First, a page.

Why you should care

Figuring out the key gaps of unreliable public health data could get us one step closer to effectively tracking diseases in poor countries.

Everywhere death is a mystery, but in poor countries it’s especially unknown. Record keeping is poor, and there are relatively few health care professionals to document incidence of disease. People are sick, but from what?

“To make change, you have to know what you’re trying to change,” says Abraham Flaxman, a 36-year-old who is trying to instill some order into the house of death and disease. His contribution? A computer program that cleans up the often sloppy data on hepatitis C, cholera and other diseases that plague the developing world, allowing researchers to monitor the spread of these ailments and stop them in their tracks. “If you look at the way health differs throughout the world, you see great disparities, and they don’t have to be there,” says Flaxman, an assistant professor of global health at the University of Washington’s Institute for Health Metrics and Evaluation.

It’s been used by everyone, from health workers to the mayor of Cali, Colombia, who used the program to see when violent crimes occur.

The software, which is funded by federal grants and other sources, is called DisMod-MR. It works by analyzing information such as a country’s gross domestic product and incidences of certain health issues along with other data, then estimating a disease’s progression, even in regions with conflicting or no reports. It’s been used by everyone, from health workers — allowing them to jump in well before the word “epidemic” ever gets uttered — to the mayor of Cali, Colombia, who used the program to figure out when violent crimes occur. All told, hundreds of researchers around the world use Flaxman’s program to track diseases such as malaria, tuberculosis and obesity — and their findings have been published in prestigious journals such as The Lancet. And Flaxman aims to use DisMod-MR to help prepare for some of Ebola’s saddest consequences — its worsened effects on preventable diseases like diarrhea and malaria.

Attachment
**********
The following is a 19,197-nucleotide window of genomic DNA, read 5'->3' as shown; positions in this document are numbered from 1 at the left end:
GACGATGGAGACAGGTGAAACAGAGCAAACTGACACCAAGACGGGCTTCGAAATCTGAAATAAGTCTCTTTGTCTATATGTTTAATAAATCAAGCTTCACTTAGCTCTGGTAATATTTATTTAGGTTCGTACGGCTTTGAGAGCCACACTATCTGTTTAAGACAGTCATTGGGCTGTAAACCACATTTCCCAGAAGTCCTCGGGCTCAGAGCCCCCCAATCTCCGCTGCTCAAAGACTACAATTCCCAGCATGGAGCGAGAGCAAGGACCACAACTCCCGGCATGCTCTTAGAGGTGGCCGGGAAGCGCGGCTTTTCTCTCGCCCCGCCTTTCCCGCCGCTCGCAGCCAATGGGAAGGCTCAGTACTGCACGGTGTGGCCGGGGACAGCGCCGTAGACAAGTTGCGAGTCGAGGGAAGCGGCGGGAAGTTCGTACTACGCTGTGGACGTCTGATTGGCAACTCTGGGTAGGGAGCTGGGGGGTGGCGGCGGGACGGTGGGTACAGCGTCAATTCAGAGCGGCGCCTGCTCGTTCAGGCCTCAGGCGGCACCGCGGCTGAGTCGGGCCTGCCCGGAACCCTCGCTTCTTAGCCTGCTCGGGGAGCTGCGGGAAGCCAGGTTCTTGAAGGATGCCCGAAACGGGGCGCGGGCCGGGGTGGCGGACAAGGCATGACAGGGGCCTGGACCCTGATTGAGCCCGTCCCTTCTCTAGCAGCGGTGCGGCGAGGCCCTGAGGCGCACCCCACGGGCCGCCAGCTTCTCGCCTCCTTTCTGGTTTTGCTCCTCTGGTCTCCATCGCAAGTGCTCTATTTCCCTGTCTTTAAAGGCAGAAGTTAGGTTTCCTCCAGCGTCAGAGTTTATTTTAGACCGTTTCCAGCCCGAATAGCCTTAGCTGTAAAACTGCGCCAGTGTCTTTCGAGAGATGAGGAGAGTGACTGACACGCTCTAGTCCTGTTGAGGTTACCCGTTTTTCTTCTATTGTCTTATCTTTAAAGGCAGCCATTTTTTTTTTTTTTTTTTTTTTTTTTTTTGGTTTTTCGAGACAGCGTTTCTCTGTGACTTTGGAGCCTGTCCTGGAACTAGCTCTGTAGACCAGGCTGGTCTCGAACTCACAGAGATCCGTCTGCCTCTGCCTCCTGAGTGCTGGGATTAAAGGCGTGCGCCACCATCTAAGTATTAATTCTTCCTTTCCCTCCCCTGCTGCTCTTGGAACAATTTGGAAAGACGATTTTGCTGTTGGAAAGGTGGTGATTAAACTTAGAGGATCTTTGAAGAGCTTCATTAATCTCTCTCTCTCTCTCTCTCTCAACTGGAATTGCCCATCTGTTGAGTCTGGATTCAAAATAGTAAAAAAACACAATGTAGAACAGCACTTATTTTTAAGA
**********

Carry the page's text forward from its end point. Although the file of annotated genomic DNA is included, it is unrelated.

Named one of MIT Technology Review’s 35 Innovators Under 35 in 2012, Flaxman is known as “the Nate Silver of public health,” David Rein, a principal research scientist in the Public Health Research Division of NORC at the University of Chicago, tells OZY. And in that sense, he’s part of a big data movement that is growing globally and is being applied to everything from public health to housing. Just as Silver applies models to different polls to forecast elections and baseball games, Flaxman applies DisMod-MR to studies of different diseases to compare their effects — an important contribution, Rein says, that helps policymakers design interventions and allocate resources to those who most need them.

Small and slightly built, Flaxman seems to have the kind of meticulous personality the task requires. His kitchen is spotless, and when he reads, he barely budges except to flip a page. He rocks a grungy, geek-chic look with slightly disheveled, shoulder-length hair, wire-framed specs and a penchant for checkered shirts. (It’s fitting that he lives in Seattle.)

But unlike the prototypically awkward, shuffling coder, Flaxman speaks in confident earnest.